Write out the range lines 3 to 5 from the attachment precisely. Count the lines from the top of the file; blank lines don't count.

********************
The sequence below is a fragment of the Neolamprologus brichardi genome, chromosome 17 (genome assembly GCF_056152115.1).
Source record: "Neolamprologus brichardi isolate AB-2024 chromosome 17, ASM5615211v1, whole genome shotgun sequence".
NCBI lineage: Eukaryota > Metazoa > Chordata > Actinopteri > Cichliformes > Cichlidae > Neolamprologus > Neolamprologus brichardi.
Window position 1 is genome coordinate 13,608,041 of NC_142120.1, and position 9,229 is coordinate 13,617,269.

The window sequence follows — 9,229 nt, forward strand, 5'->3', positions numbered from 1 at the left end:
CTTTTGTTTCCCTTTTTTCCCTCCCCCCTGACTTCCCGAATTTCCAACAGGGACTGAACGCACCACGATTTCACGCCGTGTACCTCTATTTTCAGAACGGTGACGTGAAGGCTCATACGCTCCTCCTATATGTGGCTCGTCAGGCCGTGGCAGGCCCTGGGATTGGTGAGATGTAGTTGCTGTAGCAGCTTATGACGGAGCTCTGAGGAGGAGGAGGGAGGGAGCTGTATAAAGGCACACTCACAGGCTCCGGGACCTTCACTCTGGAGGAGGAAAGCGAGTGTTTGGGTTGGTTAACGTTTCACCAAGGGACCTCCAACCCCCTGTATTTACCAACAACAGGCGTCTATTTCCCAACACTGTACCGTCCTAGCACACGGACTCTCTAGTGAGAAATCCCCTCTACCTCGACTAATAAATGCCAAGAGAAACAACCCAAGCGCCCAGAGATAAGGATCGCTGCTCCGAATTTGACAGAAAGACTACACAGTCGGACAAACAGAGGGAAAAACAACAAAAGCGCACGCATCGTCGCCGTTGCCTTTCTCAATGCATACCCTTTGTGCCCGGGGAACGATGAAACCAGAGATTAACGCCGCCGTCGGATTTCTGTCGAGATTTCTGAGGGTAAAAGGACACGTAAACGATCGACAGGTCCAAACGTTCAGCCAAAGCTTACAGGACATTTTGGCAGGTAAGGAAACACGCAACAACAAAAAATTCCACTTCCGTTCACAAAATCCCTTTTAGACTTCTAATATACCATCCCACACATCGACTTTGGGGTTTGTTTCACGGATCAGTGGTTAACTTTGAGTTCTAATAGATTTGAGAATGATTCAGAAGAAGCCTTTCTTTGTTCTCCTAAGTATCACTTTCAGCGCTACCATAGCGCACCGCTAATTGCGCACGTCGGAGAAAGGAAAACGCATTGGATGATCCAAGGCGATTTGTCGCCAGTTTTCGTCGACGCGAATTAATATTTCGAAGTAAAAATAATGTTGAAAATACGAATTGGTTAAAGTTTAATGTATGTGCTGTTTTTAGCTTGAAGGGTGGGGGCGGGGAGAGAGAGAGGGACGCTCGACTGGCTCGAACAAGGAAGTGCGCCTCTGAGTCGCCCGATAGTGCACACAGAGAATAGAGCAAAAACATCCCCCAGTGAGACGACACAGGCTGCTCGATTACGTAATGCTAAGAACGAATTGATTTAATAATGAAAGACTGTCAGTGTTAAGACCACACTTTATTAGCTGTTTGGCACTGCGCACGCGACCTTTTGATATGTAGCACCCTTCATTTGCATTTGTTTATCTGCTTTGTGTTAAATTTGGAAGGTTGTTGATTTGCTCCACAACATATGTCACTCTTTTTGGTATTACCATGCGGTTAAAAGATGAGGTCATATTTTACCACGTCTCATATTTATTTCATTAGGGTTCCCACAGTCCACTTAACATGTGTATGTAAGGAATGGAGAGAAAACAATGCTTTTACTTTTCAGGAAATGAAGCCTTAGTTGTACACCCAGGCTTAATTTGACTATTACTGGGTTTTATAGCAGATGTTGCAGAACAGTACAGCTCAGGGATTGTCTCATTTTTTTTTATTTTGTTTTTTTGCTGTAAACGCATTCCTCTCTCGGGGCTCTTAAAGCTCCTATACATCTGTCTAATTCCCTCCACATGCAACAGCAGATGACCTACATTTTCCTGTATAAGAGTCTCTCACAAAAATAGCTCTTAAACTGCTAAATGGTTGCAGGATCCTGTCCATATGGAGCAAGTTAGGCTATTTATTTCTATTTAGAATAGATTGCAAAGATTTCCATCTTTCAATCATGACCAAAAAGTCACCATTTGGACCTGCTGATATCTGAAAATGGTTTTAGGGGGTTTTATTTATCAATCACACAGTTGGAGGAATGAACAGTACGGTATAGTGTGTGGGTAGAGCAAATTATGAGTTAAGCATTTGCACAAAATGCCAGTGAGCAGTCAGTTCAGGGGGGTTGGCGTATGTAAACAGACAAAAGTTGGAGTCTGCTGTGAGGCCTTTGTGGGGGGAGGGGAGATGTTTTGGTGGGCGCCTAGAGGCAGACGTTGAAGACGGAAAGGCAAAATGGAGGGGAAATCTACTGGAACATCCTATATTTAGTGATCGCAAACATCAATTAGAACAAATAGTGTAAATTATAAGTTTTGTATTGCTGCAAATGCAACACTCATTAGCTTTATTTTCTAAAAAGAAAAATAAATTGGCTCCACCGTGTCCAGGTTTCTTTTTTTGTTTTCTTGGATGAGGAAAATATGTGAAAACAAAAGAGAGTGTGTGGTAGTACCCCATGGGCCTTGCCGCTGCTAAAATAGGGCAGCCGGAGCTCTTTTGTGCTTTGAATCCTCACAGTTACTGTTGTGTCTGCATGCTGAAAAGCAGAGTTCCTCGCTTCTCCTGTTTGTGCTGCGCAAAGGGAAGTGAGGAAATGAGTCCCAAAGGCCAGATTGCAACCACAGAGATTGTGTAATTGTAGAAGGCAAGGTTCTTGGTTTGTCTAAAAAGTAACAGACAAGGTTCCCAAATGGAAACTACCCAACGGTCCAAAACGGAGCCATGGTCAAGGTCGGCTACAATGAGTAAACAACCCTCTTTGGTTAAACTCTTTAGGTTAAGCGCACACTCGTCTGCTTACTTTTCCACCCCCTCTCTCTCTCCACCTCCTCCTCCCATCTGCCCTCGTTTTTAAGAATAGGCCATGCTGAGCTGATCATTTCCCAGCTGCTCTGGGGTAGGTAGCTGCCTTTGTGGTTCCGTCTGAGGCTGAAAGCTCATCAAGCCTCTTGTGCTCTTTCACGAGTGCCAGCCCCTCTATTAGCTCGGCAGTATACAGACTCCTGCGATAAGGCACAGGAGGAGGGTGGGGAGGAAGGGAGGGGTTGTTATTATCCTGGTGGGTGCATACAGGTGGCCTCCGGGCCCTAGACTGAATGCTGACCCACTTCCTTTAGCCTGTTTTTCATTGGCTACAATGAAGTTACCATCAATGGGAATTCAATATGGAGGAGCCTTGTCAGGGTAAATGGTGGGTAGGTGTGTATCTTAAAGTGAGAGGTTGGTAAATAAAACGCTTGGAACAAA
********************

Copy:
NCBI lineage: Eukaryota > Metazoa > Chordata > Actinopteri > Cichliformes > Cichlidae > Neolamprologus > Neolamprologus brichardi.
Window position 1 is genome coordinate 13,608,041 of NC_142120.1, and position 9,229 is coordinate 13,617,269.

The window sequence follows — 9,229 nt, forward strand, 5'->3', positions numbered from 1 at the left end: